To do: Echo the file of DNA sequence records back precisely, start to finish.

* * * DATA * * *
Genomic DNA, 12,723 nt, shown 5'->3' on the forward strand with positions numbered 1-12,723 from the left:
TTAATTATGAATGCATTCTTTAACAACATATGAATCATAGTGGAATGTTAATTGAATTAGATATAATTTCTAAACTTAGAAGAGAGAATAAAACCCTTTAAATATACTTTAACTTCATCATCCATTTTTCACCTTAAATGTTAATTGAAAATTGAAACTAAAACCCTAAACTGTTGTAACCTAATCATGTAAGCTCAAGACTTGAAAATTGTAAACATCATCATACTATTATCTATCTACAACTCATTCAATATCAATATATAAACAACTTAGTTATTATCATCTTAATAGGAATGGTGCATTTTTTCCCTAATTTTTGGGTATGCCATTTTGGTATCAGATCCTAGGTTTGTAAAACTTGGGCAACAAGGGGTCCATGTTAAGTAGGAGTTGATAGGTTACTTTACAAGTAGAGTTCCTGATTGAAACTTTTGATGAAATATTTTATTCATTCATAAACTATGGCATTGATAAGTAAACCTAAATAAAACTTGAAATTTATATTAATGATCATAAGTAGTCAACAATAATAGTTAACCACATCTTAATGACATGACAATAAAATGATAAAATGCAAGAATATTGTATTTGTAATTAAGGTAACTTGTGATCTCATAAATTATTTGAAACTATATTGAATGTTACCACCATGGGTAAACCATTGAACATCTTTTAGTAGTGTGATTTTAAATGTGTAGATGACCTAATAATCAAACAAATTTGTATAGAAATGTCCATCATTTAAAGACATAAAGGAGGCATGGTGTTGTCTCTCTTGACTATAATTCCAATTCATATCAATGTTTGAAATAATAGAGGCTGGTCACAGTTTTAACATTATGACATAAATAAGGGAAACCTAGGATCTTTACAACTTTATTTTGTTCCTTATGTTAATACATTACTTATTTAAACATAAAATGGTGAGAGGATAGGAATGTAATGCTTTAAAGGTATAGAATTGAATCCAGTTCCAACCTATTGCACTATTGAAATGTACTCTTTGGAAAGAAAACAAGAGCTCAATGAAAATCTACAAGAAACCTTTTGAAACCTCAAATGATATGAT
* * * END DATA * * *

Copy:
Genomic DNA, 12,723 nt, shown 5'->3' on the forward strand with positions numbered 1-12,723 from the left:
TTAATTATGAATGCATTCTTTAACAACATATGAATCATAGTGGAATGTTAATTGAATTAGATATAATTTCTAAACTTAGAAGAGAGAATAAAACCCTTTAAATATACTTTAACTTCATCATCCATTTTTCACCTTAAATGTTAATTGAAAATTGAAACTAAAACCCTAAACTGTTGTAACCTAATCATGTAAGCTCAAGACTTGAAAATTGTAAACATCATCATACTATTATCTATCTACAACTCATTCAATATCAATATATAAACAACTTAGTTATTATCATCTTAATAGGAATGGTGCATTTTTTCCCTAATTTTTGGGTATGCCATTTTGGTATCAGATCCTAGGTTTGTAAAACTTGGGCAACAAGGGGTCCATGTTAAGTAGGAGTTGATAGGTTACTTTACAAGTAGAGTTCCTGATTGAAACTTTTGATGAAATATTTTATTCATTCATAAACTATGGCATTGATAAGTAAACCTAAATAAAACTTGAAATTTATATTAATGATCATAAGTAGTCAACAATAATAGTTAACCACATCTTAATGACATGACAATAAAATGATAAAATGCAAGAATATTGTATTTGTAATTAAGGTAACTTGTGATCTCATAAATTATTTGAAACTATATTGAATGTTACCACCATGGGTAAACCATTGAACATCTTTTAGTAGTGTGATTTTAAATGTGTAGATGACCTAATAATCAAACAAATTTGTATAGAAATGTCCATCATTTAAAGACATAAAGGAGGCATGGTGTTGTCTCTCTTGACTATAATTCCAATTCATATCAATGTTTGAAATAATAGAGGCTGGTCACAGTTTTAACATTATGACATAAATAAGGGAAACCTAGGATCTTTACAACTTTATTTTGTTCCTTATGTTAATACATTACTTATTTAAACATAAAATGGTGAGAGGATAGGAATGTAATGCTTTAAAGGTATAGAATTGAATCCAGTTCCAACCTATTGCACTATTGAAATGTACTCTTTGGAAAGAAAACAAGAGCTCAATGAAAATCTACAAGAAACCTTTTGAAACCTCAAATGATATGAT